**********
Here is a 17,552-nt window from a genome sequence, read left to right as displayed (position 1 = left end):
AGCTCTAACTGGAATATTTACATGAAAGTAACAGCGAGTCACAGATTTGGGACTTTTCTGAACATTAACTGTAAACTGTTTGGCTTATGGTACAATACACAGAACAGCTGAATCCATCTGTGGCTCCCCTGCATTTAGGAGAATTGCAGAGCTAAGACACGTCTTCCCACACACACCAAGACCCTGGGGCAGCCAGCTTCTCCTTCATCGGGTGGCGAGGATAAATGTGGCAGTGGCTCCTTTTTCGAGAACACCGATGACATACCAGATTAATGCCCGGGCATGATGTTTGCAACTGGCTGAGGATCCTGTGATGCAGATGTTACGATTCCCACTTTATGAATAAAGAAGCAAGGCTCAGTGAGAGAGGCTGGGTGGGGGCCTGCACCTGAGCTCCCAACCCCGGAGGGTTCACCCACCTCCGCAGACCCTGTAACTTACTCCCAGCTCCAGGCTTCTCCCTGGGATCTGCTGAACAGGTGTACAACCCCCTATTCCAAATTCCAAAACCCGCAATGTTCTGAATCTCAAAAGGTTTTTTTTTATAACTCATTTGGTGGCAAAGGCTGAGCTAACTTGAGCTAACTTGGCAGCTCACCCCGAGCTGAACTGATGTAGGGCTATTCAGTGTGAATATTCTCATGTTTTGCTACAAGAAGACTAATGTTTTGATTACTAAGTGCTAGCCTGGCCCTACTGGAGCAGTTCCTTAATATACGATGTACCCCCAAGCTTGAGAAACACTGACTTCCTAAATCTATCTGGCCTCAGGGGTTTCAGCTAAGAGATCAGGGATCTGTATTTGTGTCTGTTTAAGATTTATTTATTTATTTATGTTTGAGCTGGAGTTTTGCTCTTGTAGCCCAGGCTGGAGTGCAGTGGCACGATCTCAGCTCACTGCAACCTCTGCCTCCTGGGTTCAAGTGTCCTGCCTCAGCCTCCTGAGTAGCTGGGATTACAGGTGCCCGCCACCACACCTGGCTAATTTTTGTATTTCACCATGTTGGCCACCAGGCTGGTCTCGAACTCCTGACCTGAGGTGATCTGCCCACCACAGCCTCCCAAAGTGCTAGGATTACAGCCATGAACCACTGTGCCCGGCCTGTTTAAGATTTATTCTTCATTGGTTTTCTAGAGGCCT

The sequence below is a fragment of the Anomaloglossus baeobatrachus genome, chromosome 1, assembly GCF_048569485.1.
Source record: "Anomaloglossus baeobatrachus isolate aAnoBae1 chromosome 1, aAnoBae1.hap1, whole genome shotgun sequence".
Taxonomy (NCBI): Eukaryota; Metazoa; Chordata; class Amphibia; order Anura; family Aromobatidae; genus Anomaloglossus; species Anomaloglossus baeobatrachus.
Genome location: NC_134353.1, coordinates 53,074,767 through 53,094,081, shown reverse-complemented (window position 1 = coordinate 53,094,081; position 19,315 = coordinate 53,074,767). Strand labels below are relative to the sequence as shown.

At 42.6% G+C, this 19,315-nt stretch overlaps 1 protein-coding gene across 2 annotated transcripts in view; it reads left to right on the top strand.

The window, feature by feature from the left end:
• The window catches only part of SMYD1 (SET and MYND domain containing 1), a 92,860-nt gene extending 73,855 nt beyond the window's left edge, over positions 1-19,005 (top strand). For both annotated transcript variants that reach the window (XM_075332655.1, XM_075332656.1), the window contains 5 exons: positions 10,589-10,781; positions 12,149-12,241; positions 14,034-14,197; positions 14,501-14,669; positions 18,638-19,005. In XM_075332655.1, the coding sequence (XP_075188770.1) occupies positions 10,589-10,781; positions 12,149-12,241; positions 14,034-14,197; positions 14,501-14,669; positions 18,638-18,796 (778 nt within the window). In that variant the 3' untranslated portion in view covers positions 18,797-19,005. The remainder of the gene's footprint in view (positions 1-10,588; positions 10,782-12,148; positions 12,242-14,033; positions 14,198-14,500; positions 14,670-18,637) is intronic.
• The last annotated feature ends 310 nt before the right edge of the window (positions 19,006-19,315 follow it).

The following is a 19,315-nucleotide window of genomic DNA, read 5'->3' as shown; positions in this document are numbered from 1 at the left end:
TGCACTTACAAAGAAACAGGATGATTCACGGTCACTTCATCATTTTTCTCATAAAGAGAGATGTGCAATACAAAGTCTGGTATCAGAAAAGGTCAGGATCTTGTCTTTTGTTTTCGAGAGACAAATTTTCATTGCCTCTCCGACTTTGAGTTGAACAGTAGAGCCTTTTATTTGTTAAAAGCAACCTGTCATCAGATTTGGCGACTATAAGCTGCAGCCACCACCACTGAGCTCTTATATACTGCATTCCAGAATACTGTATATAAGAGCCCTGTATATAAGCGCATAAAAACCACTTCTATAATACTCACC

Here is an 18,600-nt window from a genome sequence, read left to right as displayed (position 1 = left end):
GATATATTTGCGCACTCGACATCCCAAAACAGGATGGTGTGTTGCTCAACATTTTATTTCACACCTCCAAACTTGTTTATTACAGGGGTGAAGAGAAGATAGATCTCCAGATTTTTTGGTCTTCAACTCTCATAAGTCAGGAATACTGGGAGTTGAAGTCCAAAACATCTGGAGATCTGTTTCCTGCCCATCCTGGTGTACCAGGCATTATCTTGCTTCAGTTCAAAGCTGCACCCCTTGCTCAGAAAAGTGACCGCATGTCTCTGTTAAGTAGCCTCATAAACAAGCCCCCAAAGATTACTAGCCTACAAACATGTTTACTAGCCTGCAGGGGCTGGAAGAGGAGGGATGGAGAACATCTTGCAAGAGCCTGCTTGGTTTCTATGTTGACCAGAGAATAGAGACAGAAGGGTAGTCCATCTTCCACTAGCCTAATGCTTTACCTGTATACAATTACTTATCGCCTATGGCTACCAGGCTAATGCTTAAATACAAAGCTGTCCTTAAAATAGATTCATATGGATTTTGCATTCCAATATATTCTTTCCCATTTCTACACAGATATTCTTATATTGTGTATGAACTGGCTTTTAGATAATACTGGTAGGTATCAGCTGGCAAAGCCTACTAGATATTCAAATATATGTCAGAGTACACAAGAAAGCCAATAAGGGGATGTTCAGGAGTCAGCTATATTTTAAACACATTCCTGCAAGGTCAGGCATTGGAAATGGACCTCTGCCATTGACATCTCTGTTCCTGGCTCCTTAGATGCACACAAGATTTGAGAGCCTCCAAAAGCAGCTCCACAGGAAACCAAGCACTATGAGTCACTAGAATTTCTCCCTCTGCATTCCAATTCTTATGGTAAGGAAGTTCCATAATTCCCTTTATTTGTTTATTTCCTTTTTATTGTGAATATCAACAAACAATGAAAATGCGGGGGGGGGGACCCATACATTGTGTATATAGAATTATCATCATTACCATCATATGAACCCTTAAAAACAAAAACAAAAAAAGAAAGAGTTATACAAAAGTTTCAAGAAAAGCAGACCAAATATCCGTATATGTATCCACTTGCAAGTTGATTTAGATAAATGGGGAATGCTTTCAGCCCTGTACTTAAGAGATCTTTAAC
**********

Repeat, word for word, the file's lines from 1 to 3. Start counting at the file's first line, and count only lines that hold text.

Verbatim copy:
Here is a 17,552-nt window from a genome sequence, read left to right as displayed (position 1 = left end):
AGCTCTAACTGGAATATTTACATGAAAGTAACAGCGAGTCACAGATTTGGGACTTTTCTGAACATTAACTGTAAACTGTTTGGCTTATGGTACAATACACAGAACAGCTGAATCCATCTGTGGCTCCCCTGCATTTAGGAGAATTGCAGAGCTAAGACACGTCTTCCCACACACACCAAGACCCTGGGGCAGCCAGCTTCTCCTTCATCGGGTGGCGAGGATAAATGTGGCAGTGGCTCCTTTTTCGAGAACACCGATGACATACCAGATTAATGCCCGGGCATGATGTTTGCAACTGGCTGAGGATCCTGTGATGCAGATGTTACGATTCCCACTTTATGAATAAAGAAGCAAGGCTCAGTGAGAGAGGCTGGGTGGGGGCCTGCACCTGAGCTCCCAACCCCGGAGGGTTCACCCACCTCCGCAGACCCTGTAACTTACTCCCAGCTCCAGGCTTCTCCCTGGGATCTGCTGAACAGGTGTACAACCCCCTATTCCAAATTCCAAAACCCGCAATGTTCTGAATCTCAAAAGGTTTTTTTTTATAACTCATTTGGTGGCAAAGGCTGAGCTAACTTGAGCTAACTTGGCAGCTCACCCCGAGCTGAACTGATGTAGGGCTATTCAGTGTGAATATTCTCATGTTTTGCTACAAGAAGACTAATGTTTTGATTACTAAGTGCTAGCCTGGCCCTACTGGAGCAGTTCCTTAATATACGATGTACCCCCAAGCTTGAGAAACACTGACTTCCTAAATCTATCTGGCCTCAGGGGTTTCAGCTAAGAGATCAGGGATCTGTATTTGTGTCTGTTTAAGATTTATTTATTTATTTATGTTTGAGCTGGAGTTTTGCTCTTGTAGCCCAGGCTGGAGTGCAGTGGCACGATCTCAGCTCACTGCAACCTCTGCCTCCTGGGTTCAAGTGTCCTGCCTCAGCCTCCTGAGTAGCTGGGATTACAGGTGCCCGCCACCACACCTGGCTAATTTTTGTATTTCACCATGTTGGCCACCAGGCTGGTCTCGAACTCCTGACCTGAGGTGATCTGCCCACCACAGCCTCCCAAAGTGCTAGGATTACAGCCATGAACCACTGTGCCCGGCCTGTTTAAGATTTATTCTTCATTGGTTTTCTAGAGGCCT

The sequence below is a fragment of the Anomaloglossus baeobatrachus genome, chromosome 1, assembly GCF_048569485.1.